MCV is excited to inform you that we just started off our most ambitious project yet! Last month we opened the first and only community-led Maasai Heritage Museum on the outskirts of Amboseli National Park.
After ten years of implementing successful programs to empower the Maasai through various projects including clean water, human rights advocacy, and cultural conservation, we decided now was the time to take the next big step to launch a legacy project to sustain Maasai ancient heritage and economically empower the Maasai through tourism.
The Maasai are in a race against time to protect their world-renowned heritage rooted in thousands of years of tradition. It is documented by UNESCO and other multinational organizations across the board that Maasai cultural traditions are in urgent need of safeguarding. MCV has been planning a museum for the past eight years with the Maasai cultural custodians and providing technical training to document tangible and intangible cultural heritage and collect rare cultural materials.
Thankfully two months ago, MCV entered a 10-year partnership with the Kenya County Government of Kajiado to turn an abandoned building into a Maasai Heritage Museum. When we started renovations in August we received a vandalized building with no water or electricity. Our team worked diligently to get the museum opened and miraculously within a six-week window the museum successfully opened on September 10th, 2019. The grand opening coincided with a national conference showcasing Maasai culture to government officials from 29 counties.
The Museum is located where the culture is still thriving in the heart of Maasailand at the foothills of Mount Kilimanjaro on the border of Kenya and Tanzania just 2 miles from Amboseli National Park that welcomes over 600,000 tourists annually. The museum is surrounded by luxurious hotels, the high traffic exposure is vital to the economic sustainability of the Museum and to sustain the Maasai livelihoods.
The area is designated as a UNESCO biosphere and is famous for being one of the best places in Africa to get close to free-ranging elephants, lions, giraffes, wildebeests, zebras, antelope, and over 600 species of birds. Visitors enjoy safaris to view the abundant wildlife that exists thanks to the Maasai harmonious way of life. The Maasai are protectors of the Earth and their indigenous wisdom plays a key role in preserving nature and wildlife.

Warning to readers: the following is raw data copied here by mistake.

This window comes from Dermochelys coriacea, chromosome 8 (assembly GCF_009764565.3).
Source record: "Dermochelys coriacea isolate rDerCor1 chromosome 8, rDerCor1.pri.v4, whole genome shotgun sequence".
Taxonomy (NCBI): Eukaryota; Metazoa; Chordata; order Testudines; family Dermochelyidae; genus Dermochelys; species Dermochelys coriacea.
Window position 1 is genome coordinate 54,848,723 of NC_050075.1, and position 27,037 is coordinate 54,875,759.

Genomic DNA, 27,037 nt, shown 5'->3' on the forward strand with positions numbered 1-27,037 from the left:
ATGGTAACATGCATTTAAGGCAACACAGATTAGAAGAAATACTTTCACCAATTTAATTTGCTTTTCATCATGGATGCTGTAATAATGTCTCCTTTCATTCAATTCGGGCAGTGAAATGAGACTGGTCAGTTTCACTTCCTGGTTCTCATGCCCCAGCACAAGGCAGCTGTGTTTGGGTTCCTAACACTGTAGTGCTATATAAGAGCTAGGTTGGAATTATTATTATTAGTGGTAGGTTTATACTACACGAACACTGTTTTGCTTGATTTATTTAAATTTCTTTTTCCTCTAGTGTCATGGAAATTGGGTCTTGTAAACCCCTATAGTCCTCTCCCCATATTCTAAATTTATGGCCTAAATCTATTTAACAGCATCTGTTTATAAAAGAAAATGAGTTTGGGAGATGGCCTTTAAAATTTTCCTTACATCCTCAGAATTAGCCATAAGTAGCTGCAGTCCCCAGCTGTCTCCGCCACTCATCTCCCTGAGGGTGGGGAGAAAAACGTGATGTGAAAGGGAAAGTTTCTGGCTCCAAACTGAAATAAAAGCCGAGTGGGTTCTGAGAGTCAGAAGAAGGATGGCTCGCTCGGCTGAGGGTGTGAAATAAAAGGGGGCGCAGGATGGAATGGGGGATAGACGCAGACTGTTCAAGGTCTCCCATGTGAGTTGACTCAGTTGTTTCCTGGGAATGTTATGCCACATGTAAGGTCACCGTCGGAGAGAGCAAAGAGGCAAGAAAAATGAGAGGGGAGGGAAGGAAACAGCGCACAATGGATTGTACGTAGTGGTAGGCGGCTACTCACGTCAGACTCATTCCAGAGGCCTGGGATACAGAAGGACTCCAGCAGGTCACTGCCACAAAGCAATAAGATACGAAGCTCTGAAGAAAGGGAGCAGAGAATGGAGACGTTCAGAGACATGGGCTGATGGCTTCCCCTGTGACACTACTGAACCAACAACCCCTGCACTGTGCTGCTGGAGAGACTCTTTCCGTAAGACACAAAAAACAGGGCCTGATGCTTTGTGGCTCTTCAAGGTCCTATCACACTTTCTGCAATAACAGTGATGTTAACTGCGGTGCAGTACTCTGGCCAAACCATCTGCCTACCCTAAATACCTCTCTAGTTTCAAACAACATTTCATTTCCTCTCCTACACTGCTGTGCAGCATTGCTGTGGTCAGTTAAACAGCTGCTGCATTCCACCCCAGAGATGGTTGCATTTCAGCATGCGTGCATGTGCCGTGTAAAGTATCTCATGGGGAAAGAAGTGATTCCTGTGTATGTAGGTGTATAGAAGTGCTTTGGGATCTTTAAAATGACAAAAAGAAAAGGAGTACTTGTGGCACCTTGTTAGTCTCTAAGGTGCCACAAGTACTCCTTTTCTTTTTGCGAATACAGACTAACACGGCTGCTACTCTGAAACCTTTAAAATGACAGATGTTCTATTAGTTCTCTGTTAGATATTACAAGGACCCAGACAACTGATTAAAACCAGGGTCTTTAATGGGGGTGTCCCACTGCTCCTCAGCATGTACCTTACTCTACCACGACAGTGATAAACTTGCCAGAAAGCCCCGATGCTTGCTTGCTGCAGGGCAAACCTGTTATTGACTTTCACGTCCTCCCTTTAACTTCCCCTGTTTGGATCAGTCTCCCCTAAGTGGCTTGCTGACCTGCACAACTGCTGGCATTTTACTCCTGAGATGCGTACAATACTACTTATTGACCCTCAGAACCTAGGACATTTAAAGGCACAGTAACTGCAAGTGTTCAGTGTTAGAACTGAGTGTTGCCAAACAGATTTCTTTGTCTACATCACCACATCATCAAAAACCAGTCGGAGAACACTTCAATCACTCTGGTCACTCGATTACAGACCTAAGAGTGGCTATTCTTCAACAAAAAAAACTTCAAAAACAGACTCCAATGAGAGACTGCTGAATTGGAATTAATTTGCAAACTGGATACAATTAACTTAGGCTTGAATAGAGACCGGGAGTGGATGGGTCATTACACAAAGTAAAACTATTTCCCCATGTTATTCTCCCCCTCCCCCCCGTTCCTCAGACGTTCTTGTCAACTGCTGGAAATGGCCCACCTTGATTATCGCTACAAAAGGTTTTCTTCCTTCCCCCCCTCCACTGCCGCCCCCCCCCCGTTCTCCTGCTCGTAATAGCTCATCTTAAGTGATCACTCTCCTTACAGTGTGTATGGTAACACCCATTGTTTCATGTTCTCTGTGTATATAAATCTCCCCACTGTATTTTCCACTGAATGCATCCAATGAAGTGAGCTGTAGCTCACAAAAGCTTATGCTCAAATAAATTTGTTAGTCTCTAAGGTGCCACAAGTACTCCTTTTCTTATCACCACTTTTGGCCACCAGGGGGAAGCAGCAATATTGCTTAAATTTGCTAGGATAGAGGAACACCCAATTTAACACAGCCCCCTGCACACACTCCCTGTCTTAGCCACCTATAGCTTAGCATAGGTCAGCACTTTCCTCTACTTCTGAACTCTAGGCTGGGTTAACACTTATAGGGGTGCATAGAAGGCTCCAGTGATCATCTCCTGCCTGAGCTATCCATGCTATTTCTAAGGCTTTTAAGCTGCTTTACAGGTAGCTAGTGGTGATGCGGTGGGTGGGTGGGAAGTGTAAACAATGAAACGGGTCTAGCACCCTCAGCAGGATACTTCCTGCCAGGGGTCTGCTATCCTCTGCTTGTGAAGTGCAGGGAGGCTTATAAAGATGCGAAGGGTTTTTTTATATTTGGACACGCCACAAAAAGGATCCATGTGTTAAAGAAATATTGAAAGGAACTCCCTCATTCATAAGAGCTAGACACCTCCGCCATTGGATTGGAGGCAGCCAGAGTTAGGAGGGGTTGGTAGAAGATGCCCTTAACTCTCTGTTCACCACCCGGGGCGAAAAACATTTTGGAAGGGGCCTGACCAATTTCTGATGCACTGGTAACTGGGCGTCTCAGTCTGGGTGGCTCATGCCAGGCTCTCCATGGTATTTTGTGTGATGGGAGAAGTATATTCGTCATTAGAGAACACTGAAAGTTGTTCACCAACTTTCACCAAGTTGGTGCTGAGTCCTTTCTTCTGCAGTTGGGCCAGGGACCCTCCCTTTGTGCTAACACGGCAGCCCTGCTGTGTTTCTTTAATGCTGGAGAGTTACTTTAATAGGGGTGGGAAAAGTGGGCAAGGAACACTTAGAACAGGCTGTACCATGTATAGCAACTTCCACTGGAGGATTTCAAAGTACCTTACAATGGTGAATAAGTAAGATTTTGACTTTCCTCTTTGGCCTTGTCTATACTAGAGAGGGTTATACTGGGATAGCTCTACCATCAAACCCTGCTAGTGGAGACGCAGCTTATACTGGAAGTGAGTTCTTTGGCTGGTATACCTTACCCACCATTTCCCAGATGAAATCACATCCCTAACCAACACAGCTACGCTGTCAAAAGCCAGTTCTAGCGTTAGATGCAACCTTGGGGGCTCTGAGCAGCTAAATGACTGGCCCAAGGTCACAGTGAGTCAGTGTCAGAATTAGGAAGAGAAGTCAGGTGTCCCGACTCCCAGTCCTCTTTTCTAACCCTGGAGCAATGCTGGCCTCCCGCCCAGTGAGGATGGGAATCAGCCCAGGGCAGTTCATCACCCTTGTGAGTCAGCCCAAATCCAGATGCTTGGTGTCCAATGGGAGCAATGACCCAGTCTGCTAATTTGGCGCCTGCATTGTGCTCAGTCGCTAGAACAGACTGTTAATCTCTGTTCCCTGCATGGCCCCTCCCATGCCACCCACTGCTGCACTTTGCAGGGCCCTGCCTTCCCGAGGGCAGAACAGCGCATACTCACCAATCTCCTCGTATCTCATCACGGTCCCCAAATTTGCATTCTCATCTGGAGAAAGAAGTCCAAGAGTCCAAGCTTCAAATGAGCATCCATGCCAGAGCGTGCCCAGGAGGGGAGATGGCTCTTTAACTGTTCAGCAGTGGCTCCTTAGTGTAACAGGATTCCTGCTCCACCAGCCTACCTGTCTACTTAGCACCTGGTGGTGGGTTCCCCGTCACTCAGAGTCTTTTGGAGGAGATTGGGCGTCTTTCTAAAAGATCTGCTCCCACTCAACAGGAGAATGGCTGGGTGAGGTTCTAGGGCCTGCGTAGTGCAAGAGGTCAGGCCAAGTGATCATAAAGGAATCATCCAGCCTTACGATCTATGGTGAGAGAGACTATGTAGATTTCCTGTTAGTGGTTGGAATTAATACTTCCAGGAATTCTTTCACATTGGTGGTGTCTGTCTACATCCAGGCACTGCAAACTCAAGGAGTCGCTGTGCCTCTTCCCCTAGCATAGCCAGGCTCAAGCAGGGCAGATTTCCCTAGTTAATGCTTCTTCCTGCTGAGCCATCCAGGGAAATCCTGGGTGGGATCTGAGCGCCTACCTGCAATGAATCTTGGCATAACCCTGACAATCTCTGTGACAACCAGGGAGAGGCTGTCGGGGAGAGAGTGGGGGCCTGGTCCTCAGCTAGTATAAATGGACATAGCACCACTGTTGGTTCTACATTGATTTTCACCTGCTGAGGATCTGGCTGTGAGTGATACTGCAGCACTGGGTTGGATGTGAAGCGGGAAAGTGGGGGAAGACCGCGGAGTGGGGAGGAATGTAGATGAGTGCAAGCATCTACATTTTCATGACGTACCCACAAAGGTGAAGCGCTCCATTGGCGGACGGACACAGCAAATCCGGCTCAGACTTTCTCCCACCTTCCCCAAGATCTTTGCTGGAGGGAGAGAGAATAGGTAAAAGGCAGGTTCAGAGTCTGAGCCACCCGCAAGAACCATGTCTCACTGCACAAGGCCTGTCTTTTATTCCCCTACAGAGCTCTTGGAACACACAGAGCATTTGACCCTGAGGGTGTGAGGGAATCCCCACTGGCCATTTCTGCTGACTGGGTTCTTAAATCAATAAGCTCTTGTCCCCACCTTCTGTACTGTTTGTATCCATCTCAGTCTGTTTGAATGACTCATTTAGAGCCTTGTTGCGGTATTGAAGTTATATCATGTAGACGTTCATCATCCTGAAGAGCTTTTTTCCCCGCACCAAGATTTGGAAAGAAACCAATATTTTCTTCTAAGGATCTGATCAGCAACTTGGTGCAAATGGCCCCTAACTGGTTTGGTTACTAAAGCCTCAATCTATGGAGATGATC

One of the key purposes of the museum is for the local Maasai to benefit economically from the tourism industry through exhibition fees, cultural workshops, entertainment, and selling local handicrafts. Currently, over 90% of the local Maasai in the area are unemployed, despite the high traffic of hundreds of thousands of tourists visiting their land. The museum will provide employment and training to the local Maasai, enabling them to stay in the community instead of relocating to cities in search of employment; decreasing displacement which is a major cause of cultural degradation.
The Museum serves as a community center and research hub. It is a place to explore and learn about indigenous herbal medicine and other traditional practices and a place to discuss tribal issues and host cultural ceremonies. The museum is significant for research, cultural preservation, as well as for education and public programming.
Be a Part of History: Give Generously Today!
The Maasai have so much to offer the world, being one of the oldest cultures – but we need your support to continue this important work and advance the museum. Thanks to our recent 10-year partnership with the Kenya government, the largest expenses have graciously been provided to open the museum. It is truly remarkable that the Museum is now open, however despite our success thus far, we can’t proceed without the generous support from our friends and supporters.
MCV must raise $5,000 / month to keep the museum opened – any amount you can donate will help us keep going. If you have any questions please email firstname.lastname@example.org or call (844) 628-1414.